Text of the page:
JAKARTA (TheInsiderStories) – Indonesia passed a new law Friday (25/5) that will give police more power to take pre-emptive action against terrorism suspects in the wake of the country’s deadliest Islamist attacks in years.

The bill had been stalled for almost two years as parliament wrangled over details, including how to define “terrorism,” but a wave of deadly suicide bombings this month hiked pressure on lawmakers to pass the legislation.

Police will now be allowed to detain terrorism suspects for as long as 21 days, up from the current one week, and they will now also be able to charge people for joining or recruiting for a “terrorist” organization, at home or abroad.

Rights activists have expressed concerns that the bill’s vague wording could open the door to a crackdown on any group seen as a threat.

The revision of anti terrorism law, at first will give enhanced powers needed to dismantle terrorist support activity, ranging from propaganda to recruitment, financing and travel.

Second, a shift from counter-terrorism cooperation to collaboration where military, law enforcement and intelligence services exchange personnel, create common databases, conduct joint training and operations, as well as share expertise, resources and experience.

A number of points in the Revision of the Terrorism Act are known to emphasize the strengthening of the prevention phase. In addition to strengthening in the prevention phase also raised the involvement of the Indonesian National Army in the fight against terrorism and the strengthening of National Agency for Combating Terrorism.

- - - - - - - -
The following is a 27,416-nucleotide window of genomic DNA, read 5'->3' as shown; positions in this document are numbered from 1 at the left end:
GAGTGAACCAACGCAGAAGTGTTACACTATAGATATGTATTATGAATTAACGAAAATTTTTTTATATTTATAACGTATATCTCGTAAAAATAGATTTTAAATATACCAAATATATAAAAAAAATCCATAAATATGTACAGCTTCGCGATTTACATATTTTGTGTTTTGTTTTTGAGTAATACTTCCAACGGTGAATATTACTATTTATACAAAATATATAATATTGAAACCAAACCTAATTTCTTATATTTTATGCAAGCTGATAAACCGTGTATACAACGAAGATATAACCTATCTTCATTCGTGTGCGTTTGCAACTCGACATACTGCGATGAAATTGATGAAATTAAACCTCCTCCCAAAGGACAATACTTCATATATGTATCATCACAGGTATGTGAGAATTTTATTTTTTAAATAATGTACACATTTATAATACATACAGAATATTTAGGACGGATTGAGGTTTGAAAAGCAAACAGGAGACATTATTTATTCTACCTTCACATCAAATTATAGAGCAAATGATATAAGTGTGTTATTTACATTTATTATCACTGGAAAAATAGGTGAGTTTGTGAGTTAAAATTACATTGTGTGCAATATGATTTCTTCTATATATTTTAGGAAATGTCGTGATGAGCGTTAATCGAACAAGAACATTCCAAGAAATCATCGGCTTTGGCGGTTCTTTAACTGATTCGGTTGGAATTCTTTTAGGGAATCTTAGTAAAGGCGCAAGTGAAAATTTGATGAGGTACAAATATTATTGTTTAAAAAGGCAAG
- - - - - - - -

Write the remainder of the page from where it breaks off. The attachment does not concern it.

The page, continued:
For the involvement of the National Army, the committee has unanimously agreed in March 2018. Such involvement is contained in Article 43 of the Revision of Law Number 15 Year 2003 on the Eradication of Criminal Acts of Terrorism.

This month, 13 people were killed in separate suicide attacks on churches and a police station by two families — including a nine and 12-year-old girl — in Indonesia’s second-biggest city Surabaya.

The families had ties to a local extremist network that had pledged allegiance to the Islamic State group, which claimed the attacks.

A police officer was also killed in subsequent attack on a police station in Sumatra days later.

Indonesia — which is set to host the Asian Games in three months and an IMF-World Bank meeting in Bali in October — has long struggled with Islamist militancy.

Its worst-ever attack was the 2002 Bali bombings that killed more than 200 people, including locals and foreign tourists.

Security forces have arrested hundreds of militants during a sustained crackdown since the Bali bombing and most attacks in recent years have been limited to low-level operations against domestic security forces.

But police have said they needed beefed-up terrorism laws to crack down on homegrown militancy.

In the wake of the Surabaya attacks, President Joko Widodo threatened to issue an emergency regulation if the parliament failed to pass the new law.